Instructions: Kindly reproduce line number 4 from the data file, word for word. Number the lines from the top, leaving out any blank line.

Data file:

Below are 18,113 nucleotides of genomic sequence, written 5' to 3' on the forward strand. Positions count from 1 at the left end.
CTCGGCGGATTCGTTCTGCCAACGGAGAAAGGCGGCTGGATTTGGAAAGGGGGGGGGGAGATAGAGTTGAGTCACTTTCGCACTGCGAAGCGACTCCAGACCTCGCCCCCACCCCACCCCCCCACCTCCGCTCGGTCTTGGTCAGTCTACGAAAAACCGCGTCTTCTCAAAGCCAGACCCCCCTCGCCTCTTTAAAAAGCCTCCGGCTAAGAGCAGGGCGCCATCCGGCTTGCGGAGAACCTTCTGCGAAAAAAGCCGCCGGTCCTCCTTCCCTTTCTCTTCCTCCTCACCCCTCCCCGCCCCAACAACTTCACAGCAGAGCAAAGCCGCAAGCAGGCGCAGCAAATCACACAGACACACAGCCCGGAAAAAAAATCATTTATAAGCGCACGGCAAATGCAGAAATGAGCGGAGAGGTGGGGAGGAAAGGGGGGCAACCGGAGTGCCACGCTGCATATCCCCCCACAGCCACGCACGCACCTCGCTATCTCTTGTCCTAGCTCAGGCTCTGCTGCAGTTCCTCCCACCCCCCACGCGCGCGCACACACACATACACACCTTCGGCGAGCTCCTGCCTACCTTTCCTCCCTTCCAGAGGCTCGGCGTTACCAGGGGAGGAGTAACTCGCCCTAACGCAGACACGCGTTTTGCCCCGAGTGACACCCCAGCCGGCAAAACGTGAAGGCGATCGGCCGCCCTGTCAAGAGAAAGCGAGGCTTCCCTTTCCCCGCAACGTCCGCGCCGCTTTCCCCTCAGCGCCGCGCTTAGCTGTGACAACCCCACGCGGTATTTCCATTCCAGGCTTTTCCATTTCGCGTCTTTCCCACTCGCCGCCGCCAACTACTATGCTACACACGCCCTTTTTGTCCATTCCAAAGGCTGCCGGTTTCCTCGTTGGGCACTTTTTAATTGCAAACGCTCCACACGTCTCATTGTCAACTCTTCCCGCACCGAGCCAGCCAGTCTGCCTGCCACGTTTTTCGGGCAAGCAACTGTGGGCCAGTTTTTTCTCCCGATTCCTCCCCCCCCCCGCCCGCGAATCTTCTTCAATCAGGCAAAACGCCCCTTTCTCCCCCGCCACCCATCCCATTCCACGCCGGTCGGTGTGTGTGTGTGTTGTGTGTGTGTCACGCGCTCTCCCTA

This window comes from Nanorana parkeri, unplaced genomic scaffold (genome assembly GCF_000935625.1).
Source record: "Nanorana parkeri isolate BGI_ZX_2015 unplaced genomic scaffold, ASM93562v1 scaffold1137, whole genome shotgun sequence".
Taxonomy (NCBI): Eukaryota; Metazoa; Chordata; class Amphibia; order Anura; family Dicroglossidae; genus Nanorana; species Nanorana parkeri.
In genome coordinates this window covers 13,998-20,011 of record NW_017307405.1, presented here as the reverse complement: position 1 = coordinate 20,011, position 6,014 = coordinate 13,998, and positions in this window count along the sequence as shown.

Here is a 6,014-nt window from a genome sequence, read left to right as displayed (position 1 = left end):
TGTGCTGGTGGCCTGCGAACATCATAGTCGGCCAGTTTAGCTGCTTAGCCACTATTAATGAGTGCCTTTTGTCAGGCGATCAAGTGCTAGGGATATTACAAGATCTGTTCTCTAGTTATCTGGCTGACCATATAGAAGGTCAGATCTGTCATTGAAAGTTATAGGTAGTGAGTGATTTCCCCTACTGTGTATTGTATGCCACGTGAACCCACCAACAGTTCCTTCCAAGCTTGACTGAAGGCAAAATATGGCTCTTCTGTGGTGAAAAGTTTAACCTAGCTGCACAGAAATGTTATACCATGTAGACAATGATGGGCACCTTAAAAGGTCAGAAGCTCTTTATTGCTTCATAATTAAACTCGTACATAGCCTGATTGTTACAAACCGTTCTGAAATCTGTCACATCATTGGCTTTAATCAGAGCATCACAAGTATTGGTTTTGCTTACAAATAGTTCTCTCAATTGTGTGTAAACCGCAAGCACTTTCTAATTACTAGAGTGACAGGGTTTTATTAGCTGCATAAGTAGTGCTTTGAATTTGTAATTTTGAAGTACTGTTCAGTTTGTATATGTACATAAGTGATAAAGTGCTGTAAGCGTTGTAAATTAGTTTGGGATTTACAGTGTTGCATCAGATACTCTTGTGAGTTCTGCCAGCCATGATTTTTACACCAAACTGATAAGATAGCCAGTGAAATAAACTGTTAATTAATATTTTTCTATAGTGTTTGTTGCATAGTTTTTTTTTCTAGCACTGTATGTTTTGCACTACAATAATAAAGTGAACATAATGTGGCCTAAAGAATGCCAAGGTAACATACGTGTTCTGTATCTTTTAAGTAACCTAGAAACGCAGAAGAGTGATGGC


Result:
Source record: "Nanorana parkeri isolate BGI_ZX_2015 unplaced genomic scaffold, ASM93562v1 scaffold1137, whole genome shotgun sequence".